Here’s a little-known fact: Honolulu’s charter currently says that the city police chief and prosecuting attorney have discretion over what records from their departments get released to the public, with the exception of traffic accident information.
That sounds like a lot of power, but in reality, the provision is moot. Hawaii’s public record law supersedes the county charter, and governs when and how records must be public.
Still, advocates for government transparency think it’s important for Honolulu taxpayers to get rid of the outdated provision in the charter this November.
Brian Black is executive director of the Civil Beat Law Center for the Public Interest, a nonprofit dedicated to promoting transparency and responsiveness in government. He submitted the proposed amendment, which says, “Require the books and records of all city departments be open to public inspection.”
The Charter Commission has lumped the proposal in with several other changes that it refers to as “housekeeping” amendments, because they seek to ensure legal uniformity, fix errors and improve clarity in the charter.
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They’ll appear on the ballot in November as “Charter Amendment 20.”
The League of Women Voters, Society for Professional Journalists and Common Cause all submitted testimony in support of the provision.
But the head of the statewide police union, Tenari Maafala, doesn’t think it’s a good idea. In testimony submitted to the Charter Commission in February, he recounted a lawsuit against the city brought by the Law Center seeking to obtain records of police officers who were suspended for serious crimes.
“This is just another attempt to obtain the names of police officers who are disciplined,” Maafala wrote on behalf of the State of Hawaii Organization of Police Officers.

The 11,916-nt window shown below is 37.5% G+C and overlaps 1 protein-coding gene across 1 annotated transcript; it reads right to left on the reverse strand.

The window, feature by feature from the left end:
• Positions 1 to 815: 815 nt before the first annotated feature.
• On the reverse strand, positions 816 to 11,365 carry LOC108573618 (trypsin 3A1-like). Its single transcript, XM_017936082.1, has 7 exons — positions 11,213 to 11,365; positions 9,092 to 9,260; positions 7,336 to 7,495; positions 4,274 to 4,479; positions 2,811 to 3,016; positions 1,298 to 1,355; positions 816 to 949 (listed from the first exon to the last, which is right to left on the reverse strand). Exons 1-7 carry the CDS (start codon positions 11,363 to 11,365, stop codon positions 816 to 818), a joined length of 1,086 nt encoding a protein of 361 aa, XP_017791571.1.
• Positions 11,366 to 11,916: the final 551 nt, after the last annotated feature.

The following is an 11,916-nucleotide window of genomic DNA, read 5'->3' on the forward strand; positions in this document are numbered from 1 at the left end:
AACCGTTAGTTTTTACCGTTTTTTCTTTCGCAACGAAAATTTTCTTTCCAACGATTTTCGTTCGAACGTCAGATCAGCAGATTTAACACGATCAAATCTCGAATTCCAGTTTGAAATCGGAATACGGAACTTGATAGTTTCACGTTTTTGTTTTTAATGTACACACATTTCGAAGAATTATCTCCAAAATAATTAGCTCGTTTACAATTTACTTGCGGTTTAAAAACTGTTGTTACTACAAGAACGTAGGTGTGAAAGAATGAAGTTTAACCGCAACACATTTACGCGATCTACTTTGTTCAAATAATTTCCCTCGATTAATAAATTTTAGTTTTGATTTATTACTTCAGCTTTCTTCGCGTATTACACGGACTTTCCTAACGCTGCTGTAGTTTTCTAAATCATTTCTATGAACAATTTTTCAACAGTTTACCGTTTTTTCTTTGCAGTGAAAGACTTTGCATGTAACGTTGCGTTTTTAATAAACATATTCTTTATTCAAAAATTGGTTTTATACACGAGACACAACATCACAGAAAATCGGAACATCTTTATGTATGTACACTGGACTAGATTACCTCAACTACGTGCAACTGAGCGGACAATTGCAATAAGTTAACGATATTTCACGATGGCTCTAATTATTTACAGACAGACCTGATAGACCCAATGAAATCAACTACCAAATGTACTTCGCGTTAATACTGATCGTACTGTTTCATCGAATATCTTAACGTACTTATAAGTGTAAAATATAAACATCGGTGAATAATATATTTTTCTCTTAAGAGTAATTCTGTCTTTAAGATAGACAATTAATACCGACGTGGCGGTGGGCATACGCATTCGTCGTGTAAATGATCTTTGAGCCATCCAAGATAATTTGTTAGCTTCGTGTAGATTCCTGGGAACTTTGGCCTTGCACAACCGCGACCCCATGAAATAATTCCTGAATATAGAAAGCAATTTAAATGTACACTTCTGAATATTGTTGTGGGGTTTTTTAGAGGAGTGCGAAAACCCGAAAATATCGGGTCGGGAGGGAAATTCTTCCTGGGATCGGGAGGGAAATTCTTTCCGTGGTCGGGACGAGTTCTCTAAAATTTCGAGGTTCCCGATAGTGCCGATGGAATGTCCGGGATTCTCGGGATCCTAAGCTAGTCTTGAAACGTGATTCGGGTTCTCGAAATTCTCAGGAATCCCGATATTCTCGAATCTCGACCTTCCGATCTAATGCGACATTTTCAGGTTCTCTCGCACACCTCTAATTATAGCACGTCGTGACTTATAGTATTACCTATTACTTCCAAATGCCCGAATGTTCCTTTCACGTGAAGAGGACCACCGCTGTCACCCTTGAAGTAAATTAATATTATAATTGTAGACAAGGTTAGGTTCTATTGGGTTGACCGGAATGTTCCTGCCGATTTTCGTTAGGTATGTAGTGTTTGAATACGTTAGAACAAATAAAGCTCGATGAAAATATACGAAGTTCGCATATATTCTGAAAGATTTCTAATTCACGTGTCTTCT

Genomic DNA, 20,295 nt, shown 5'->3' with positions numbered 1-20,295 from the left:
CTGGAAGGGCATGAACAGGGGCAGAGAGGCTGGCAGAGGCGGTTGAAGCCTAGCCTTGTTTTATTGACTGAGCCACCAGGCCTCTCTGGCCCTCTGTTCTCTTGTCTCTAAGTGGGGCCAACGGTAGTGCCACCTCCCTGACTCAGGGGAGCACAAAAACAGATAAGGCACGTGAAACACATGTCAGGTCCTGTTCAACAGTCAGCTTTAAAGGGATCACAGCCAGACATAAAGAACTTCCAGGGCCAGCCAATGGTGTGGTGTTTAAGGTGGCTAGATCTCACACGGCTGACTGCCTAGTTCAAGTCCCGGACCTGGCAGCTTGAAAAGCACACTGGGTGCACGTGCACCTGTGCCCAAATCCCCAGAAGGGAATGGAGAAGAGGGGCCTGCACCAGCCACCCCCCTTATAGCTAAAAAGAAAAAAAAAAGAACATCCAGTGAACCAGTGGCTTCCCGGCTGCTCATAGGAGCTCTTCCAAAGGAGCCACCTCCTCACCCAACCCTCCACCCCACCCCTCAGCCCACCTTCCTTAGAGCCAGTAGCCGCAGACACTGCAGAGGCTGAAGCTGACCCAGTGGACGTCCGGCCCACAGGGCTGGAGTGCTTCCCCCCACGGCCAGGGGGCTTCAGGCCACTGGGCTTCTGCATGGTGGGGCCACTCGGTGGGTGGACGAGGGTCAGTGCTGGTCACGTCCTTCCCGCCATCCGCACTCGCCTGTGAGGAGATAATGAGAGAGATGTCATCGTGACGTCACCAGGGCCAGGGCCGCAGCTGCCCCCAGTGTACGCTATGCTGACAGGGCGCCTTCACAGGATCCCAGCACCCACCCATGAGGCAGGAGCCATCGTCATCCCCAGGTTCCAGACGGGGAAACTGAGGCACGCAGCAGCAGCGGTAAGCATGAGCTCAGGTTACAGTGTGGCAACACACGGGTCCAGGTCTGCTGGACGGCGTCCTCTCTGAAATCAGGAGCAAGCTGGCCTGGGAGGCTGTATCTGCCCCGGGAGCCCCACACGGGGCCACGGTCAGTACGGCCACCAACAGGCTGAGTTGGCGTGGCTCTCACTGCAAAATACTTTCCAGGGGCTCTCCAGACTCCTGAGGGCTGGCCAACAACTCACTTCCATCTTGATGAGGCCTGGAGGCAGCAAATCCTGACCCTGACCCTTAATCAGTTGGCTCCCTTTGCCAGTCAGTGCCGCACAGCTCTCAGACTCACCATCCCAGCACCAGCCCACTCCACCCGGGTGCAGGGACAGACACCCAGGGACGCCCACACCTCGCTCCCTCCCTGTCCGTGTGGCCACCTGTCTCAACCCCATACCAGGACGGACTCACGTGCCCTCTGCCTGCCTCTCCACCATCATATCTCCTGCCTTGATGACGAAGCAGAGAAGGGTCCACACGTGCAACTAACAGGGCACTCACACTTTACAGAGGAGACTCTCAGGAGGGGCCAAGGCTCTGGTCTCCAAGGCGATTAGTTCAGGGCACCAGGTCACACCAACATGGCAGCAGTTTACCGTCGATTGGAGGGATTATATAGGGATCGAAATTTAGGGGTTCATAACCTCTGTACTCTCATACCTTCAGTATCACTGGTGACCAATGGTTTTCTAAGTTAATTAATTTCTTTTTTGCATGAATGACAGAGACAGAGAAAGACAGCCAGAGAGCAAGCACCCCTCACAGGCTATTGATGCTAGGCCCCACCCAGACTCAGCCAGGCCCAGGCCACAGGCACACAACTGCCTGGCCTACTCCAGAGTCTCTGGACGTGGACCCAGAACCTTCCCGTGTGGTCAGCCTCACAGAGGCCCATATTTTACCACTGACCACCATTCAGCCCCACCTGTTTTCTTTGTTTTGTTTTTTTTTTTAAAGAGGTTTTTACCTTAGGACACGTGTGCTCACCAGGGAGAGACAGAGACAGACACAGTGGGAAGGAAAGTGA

Maafala’s testimony to the Charter Commission also noted that the police chief doesn’t have absolute power to withhold records.
“There must be a gatekeeper for police records and the police chief is the most qualified,” he contended.
Maafala didn’t respond to a request for comment on how he thought the amendment would actually affect release of police officer identities.
Black said the amendment would have no practical effect. Instead, he thinks it would help improve the city’s attitude toward public records in the long term.
“That particular provision is important because it sets the tone for how the city would treat public records,” Black said in an interview.
Here’s how the Charter Commission describes Charter Amendment 20 on the ballot:
Question: Should the Charter be amended for housekeeping amendments (i) to conform to current functions and operation, (ii) to conform to legal requirements, (iii) to correct an inadvertent omission, and (iv) for clarity?
(a) Require the books and records of all city departments be open to public inspection;
(b)Require the Department of the Corporation Counsel to update the Charter by July 1 of the year after the election at which Charter amendments proposed by the Charter Commission are approved by the electorate;
(c) Require the Charter Commission to submit amendments to the Office of the City Clerk five working days before the deadline for ballot questions to be submitted to the state Chief Election Officer;
(d)Require that all written contracts of the Board of Water Supply and the Honolulu Authority for Rapid Transportation be approved by the Department of Corporation Counsel for form and legality; and
(e) Require that the city centralized purchasing practices conform to the state procurement code